In the context of business, “sunk costs” are when you’ve spent money already and will not recover it. In other words, you’ve “sunk money into something.”
The problem comes in when you keep spending — even when whatever you’ve invested money in, is no longer a good idea. Yet you keep throwing good money after bad.
This sunk costs situation happens much too often in business. We insist on getting value out of the money we’ve already spent. We become determined NOT to lose money. We can’t — we won’t — let go.
However, by not letting go when something isn’t working, we can end up losing a lot more. We keep pouring money, time and effort into something that has no chance of working or would lead to a poor result at best. The project or initiative keeps costing more and more. Instead of cutting our losses, we compound them by hanging on. We make our losses worse.
It goes against our nature to let go.
It’s called the sunk cost fallacy.
The BBC: An Example of Sunk Cost Fallacy
A perfect example of the sunk cost fallacy came to light just last month, in May of 2013. The BBC revealed it was scrapping — finally — a £100 million technology project. It had dragged on for 5 years. The problem: a stubborn desire on the part of the BBC’s Chief Technology Officer to continue building a custom system when commercial systems already on the market would have done the job at a fraction of the cost. Add to that an overpaid, under-supervised enterprise consulting firm — and you have a sunk cost fallacy of epic proportions.
Instead of calling it quits, the project dragged on. Instead of admitting the money previously spent was sunk costs that would never be recovered, they poured more money into it.
Entrepreneurs and business owners can fall into the same trap. We get emotionally caught up in a project, an employee, an initiative. We want to make it work. We think that somehow we’ll turn things around. After all, it would be wasteful not to try to get benefits out of money we’ve already spent, we think.
We keep pouring money into it in a misguided attempt not to lose our initial investment. We continue long after logic and good sense suggest it’s time to pull the plug.
Pride sometimes is involved, too. Who wants to admit that something was a mistake? ‘Maybe if we keep working on it, we can salvage it,’ we think.
David Ariely, a behavioral economics professor and author of Predictably Irrational, points out that humans often think they will behave in one way (perhaps the way logic and reason suggest). But in reality we behave differently (perhaps driven by emotion to keep throwing good money after bad).
We tend to focus on the money we will lose if we were to walk away. Instead, if we were reasoning through the problem, we would be thinking about what we could gain by scrapping a wasteful situation — and finding a better solution.
How to Avoid a Sunk Costs Nightmare
As entrepreneurs and small business owners, what can we do?
1) Focus on your business goals and the end result you want. In other words, you need to look to the future, not money spent in the past.
Put out of your mind the idea of recovering on sunk costs. The money is gone. Cut your losses. Sweep up the mess … and move on to something more productive.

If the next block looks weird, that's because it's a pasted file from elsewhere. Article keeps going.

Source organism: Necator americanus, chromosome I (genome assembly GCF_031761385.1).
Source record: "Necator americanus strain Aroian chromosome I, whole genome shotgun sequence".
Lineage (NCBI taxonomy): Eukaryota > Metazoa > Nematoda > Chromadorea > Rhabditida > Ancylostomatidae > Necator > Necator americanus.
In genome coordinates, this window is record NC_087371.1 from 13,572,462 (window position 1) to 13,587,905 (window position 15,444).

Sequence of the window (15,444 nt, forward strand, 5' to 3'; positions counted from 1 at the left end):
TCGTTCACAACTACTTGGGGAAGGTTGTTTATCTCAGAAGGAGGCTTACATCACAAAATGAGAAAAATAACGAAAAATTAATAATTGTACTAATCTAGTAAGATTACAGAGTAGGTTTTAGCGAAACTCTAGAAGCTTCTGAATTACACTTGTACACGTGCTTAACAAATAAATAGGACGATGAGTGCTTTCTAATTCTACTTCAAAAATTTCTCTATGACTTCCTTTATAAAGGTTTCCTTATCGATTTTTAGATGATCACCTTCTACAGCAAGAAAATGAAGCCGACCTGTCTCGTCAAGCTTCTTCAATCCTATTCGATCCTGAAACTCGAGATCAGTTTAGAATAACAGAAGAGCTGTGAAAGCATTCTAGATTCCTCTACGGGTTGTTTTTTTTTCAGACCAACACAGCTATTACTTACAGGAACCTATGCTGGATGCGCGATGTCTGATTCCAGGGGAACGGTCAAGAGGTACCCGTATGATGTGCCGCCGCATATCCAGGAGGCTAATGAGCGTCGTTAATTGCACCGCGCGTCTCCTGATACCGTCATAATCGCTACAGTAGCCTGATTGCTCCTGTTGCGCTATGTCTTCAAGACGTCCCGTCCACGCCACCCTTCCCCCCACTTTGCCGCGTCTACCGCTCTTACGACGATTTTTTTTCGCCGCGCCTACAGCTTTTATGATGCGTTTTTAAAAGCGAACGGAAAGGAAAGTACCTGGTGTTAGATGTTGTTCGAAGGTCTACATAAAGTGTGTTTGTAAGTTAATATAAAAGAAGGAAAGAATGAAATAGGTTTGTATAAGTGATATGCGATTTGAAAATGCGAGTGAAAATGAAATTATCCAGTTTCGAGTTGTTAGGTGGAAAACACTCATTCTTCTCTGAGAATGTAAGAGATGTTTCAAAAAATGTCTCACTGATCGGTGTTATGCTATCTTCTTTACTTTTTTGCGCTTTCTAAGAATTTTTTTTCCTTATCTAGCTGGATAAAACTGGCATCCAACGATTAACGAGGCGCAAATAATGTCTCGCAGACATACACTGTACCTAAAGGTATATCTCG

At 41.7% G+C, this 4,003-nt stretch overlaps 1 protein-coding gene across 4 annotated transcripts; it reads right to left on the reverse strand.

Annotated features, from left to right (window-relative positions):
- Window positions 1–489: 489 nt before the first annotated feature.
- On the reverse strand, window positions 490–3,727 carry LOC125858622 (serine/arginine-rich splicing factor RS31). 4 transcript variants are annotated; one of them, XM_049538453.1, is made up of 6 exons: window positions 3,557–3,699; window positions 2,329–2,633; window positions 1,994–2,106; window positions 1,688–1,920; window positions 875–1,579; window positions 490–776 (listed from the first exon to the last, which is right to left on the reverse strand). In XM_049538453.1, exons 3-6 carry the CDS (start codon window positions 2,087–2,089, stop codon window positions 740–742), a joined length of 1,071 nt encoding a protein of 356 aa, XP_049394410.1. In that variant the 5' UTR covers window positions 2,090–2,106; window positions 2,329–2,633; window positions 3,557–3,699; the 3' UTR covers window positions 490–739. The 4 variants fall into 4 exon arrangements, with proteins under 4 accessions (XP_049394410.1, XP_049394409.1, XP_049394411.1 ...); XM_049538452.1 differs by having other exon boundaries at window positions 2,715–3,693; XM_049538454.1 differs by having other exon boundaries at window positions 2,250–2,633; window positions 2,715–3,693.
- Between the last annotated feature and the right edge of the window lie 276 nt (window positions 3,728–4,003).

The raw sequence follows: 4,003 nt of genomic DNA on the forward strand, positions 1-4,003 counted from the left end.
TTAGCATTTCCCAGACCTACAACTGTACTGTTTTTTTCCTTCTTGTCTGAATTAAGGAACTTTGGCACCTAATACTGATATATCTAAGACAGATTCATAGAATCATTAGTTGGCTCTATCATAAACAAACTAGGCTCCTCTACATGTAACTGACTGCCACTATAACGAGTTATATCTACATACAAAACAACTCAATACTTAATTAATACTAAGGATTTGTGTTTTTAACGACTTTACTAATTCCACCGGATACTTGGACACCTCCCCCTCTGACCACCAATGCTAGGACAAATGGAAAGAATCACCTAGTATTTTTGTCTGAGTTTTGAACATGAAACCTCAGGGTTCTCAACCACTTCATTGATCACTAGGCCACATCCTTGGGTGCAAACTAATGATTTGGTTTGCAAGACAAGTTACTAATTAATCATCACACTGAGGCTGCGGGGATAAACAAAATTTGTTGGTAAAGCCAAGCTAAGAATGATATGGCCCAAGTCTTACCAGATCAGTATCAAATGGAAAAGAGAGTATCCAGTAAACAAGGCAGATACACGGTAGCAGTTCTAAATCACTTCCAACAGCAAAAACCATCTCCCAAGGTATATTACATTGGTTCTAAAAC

2) It’s also important to learn to recognize when you might be in the midst of a sunk costs problem. We may not even realize that we are in danger of succumbing to the sunk cost fallacy. When we’re smack in the middle of it, it’s hard to see that we are putting more money at risk.
3) Get a second opinion from someone not emotionally involved in the past expenditures. This is where a good accountant or CFO is worth his or her weight in platinum. He or she will be more likely to evaluate the situation logically.
A smart business owner knows when to seek advice — and take it.
Shutterstock: wasted money
Entrepreneurs need to be great at taking action ( no problem there ) and being honest with themselves ( problem).
I work with a lot of entrepreneurs, and they end up in the sunk cost fallacy for a few reasons:
1. They are emotionally tied to their business
2. They are over confident and believe that with just one more investment, they can make it work
3. They don’t want to admit that this one might have been a bad idea.
Listen guys, the only bad is loosing money. Be an entrepreneur not an emotional train wreck. Get in and get out fast if it’s not going to work. Instead of withering away in a rotting company, get out and use your talents to start something that will create real value for your customers.
Hi Eddy, another option is to shift your business model. Lots of entrepreneurs start out doing one thing and a year later their business is something much different, because they’ve learned what works, what customers want, what they can make money at, and more.
When I was running a troublesome franchise unit, I’ve spend my entire savings – plus borrowing from my parents – just to keep the store running. To say the least, I’ve lost quite an amount of money just to hang on to my “dream business.”
The best decision I’ve made (and I do wish I made it much earlier) is to let the franchisor to take over the store. No more dragging sunk costs.
I feel that knowing when to let go – and actually letting it go – is a skill every entrepreneur should master.
I know that’s a tough decision to make. But like you say, it can be liberating to make that decision.
We all have failures in business — or maybe not a failure, but things that didn’t work out as well as we’d hoped. I have a few of those ideas every year, with new business lines I start. Some are winners, some are so-so, and some are failures.
There’s no shame to it. It just is a fact of life in starting and running your own businesses.